Multiple Los Angeles USPS Workers Plead Guilty to EDD Fraud

By John Fredricks
John Fredricks
John Fredricks
John Fredricks is a California-based journalist for The Epoch Times. His reportage and photojournalism features have been published in a variety of award-winning publications around the world.
February 24, 2022Updated: February 28, 2022

A former United States Postal Service (USPS) clerk, who was charged with committing unemployment benefits fraud, was sentenced Feb. 24 to three years of probation, one year of home detention, and ordered to pay over $160,000 in restitution.

Armand C. Legardy, 33, of Inglewood, California, obtained nine state Employment Development Department (EDD) debits cards from unidentified people that were issued for unemployment insurance benefits between August 2020 and February 2021, according to the U.S. Attorney’s Office.

Epoch Times Photo
A discarded envelope containing EDD information sits in Irvine, Calif., on April 21, 2021. (John Fredricks/The Epoch Times)

The former USPS clerk, who worked out of the La Tijera Post Office on Crenshaw Boulevard, pled guilty to a federal count of use of unauthorized access devices, and acknowledged illegally using the nine EDD cards to purchase tens of thousands of dollars worth of postal money orders that were fraudulently obtained with false claims of COVID-related job losses.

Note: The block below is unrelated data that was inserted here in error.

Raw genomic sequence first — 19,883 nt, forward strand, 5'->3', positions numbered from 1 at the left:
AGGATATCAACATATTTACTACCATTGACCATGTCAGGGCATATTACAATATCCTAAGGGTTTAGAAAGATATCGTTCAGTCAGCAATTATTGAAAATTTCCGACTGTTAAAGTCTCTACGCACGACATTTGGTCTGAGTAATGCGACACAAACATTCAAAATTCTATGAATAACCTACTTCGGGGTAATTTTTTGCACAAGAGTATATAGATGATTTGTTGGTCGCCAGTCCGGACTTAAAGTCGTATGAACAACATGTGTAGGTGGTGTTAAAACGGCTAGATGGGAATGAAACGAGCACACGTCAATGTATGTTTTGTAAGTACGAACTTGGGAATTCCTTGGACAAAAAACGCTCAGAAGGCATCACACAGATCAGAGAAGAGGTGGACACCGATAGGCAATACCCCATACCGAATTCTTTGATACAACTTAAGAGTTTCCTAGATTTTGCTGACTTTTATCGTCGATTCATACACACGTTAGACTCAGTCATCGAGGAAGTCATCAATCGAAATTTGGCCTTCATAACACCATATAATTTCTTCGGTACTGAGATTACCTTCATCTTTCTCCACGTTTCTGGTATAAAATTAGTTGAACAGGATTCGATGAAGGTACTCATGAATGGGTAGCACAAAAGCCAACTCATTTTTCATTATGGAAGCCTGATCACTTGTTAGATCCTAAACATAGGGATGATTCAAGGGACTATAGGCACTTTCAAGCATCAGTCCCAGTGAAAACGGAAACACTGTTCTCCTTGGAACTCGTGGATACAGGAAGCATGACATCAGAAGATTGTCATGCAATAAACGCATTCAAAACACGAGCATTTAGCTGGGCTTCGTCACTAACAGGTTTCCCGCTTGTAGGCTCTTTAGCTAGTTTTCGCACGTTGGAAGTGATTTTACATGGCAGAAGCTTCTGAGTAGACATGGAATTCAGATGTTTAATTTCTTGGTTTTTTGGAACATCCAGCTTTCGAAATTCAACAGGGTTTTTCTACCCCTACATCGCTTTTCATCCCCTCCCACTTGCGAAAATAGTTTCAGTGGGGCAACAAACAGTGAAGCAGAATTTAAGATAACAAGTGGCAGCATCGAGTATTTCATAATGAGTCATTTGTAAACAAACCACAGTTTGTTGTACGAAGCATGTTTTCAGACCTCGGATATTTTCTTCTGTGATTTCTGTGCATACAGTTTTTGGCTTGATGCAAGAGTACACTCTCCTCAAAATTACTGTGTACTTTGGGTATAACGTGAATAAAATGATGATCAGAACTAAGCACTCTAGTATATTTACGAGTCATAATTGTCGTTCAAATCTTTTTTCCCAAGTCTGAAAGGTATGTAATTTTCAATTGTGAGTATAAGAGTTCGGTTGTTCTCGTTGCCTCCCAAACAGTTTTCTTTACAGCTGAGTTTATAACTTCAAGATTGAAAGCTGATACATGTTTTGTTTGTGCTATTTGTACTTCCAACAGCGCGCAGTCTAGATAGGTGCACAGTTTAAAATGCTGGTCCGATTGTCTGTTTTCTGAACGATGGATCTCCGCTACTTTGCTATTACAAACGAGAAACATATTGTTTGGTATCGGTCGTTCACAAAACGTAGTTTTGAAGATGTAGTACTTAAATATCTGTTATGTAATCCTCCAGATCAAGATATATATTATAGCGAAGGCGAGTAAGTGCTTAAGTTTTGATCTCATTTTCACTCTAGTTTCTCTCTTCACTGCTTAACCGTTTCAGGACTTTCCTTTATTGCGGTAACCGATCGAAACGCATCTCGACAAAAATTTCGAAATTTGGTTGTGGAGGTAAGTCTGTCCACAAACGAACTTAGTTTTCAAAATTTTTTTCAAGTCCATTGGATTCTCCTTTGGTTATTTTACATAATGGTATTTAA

“[He] saw that EDD checks were being returned as undelivered,” Defense Attorney Meghan Blanco said, according to City News Service.

“Mr. Legardy understood that the checks were likely fraudulent and that they were returned after being delivered to fake or nonexistent addresses.”

“Regrettably, he and others took a number of these checks from the returned mail pile …” Blanco stated. “… and as the government described in its papers, had others cash the checks for them.”

Less than three miles down the road at the Culver City Main Post Office, another USPS employee pleaded guilty to a similar charge.

Christian J. James, 32, was charged last year with using at least eight EDD debit cards in other people’s names, causing a loss of more than $142,000, according to the California District Attorney’s Office.

Sentenced to probation, he was also ordered to pay $142,000 in restitution.

A joint effort was made investigating the incidents by the USPS Office of the Inspector General, the United States Department of Labor Office of Inspector General, IRS Criminal Investigation, and the California Employment Development Department.

EDD’s website states that the department actively investigates cases of fraud, with the most recent recording listed in August of 2021 to the sentencing of an inmate in San Diego, who was ordered to pay over $23,000 back to the state after applying and collecting public aid while serving a prison sentence, claiming he was unemployed as a result of COVID.

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